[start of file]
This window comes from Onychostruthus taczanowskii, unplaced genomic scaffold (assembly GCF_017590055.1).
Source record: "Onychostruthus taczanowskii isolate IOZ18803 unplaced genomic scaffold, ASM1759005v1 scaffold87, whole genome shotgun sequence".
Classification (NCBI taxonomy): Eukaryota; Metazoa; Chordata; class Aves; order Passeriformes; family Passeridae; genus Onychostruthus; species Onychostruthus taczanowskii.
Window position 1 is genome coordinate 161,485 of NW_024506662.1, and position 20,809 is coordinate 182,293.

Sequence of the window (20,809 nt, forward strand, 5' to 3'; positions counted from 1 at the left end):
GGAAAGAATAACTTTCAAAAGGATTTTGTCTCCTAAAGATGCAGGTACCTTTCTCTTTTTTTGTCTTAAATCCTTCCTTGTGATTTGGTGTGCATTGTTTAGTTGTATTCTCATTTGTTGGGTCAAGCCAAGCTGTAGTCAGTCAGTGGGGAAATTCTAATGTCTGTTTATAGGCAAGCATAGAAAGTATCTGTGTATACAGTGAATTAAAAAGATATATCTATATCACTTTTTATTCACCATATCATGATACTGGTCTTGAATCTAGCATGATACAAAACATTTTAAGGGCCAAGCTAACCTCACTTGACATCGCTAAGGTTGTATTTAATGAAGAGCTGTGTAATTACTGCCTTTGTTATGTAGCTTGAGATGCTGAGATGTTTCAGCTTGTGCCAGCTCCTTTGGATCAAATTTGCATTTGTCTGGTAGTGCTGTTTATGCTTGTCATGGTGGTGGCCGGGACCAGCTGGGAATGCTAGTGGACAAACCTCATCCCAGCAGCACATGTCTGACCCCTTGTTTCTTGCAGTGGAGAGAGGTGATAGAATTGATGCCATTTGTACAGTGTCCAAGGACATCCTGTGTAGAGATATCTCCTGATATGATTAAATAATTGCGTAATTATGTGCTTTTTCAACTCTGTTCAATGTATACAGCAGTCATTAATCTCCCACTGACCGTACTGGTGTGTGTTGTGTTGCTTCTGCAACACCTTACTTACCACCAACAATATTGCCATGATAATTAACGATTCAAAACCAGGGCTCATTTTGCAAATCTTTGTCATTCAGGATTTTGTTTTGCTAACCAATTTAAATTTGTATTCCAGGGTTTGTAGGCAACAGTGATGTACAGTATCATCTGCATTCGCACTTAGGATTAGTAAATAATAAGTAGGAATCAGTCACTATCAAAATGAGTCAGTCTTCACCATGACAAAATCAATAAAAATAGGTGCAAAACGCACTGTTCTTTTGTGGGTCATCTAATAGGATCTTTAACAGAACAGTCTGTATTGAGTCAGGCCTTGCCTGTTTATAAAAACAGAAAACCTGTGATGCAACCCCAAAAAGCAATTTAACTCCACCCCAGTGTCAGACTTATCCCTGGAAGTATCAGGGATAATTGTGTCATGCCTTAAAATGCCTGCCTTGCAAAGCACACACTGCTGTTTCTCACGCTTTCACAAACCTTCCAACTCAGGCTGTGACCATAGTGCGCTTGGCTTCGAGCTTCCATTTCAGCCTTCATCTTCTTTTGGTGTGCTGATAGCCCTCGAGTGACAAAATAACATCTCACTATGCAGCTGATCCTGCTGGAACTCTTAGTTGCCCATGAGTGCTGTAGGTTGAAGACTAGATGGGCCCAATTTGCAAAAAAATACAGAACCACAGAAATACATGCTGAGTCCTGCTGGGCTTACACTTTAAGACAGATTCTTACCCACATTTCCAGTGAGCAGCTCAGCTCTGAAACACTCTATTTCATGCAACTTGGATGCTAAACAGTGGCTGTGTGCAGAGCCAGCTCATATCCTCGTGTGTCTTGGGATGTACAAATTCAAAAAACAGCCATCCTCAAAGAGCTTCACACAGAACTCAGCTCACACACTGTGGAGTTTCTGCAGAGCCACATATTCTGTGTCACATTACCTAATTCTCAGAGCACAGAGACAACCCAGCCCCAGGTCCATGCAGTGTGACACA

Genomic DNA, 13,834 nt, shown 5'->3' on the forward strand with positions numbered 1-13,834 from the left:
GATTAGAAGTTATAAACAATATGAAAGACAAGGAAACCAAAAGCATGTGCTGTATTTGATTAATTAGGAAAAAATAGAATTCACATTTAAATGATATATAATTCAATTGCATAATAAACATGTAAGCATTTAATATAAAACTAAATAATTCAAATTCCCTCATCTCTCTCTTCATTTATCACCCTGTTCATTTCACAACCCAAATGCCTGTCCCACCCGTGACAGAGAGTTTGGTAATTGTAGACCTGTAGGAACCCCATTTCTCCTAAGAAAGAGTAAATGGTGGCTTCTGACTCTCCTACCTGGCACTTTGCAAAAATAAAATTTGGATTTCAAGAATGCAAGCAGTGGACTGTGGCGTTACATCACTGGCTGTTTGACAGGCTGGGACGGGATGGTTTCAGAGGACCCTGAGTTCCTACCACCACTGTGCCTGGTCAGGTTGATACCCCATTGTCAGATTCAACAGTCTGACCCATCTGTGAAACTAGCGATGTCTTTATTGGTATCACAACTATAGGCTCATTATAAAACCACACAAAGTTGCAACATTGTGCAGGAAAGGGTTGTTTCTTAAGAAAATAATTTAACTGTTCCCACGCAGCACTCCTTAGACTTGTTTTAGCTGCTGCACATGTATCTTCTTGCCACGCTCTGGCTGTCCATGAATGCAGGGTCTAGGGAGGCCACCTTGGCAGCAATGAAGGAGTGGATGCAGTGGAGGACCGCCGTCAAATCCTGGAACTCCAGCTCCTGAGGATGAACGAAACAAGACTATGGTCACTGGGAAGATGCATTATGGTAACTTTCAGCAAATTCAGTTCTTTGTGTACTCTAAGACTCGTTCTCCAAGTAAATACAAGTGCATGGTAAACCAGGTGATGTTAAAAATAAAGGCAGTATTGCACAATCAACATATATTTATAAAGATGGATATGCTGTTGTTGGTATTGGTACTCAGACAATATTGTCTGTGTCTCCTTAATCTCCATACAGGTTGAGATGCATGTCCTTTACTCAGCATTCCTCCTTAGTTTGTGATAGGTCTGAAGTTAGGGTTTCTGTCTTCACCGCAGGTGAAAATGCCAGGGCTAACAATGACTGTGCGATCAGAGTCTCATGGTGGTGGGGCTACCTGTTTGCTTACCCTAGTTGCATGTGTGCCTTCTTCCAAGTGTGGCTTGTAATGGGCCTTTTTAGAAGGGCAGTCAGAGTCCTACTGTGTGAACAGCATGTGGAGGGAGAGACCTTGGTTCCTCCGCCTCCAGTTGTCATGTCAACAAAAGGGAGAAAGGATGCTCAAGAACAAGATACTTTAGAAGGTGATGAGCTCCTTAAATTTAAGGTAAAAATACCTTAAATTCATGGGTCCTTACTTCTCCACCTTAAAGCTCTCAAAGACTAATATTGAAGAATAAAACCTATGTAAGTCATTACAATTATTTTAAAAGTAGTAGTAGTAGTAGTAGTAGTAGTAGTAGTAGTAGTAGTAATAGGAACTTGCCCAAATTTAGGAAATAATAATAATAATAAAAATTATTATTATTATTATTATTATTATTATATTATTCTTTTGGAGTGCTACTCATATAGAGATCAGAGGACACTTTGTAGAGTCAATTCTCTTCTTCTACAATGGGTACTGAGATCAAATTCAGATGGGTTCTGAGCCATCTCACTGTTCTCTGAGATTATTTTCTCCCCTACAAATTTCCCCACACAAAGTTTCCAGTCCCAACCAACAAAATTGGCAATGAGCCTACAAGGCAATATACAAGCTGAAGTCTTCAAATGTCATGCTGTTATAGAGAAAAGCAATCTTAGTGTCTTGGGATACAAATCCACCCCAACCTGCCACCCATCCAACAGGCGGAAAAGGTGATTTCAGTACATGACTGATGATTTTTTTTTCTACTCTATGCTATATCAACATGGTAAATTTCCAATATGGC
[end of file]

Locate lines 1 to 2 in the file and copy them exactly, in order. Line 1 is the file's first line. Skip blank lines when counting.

This window comes from Onychostruthus taczanowskii, unplaced genomic scaffold (assembly GCF_017590055.1).
Source record: "Onychostruthus taczanowskii isolate IOZ18803 unplaced genomic scaffold, ASM1759005v1 scaffold87, whole genome shotgun sequence".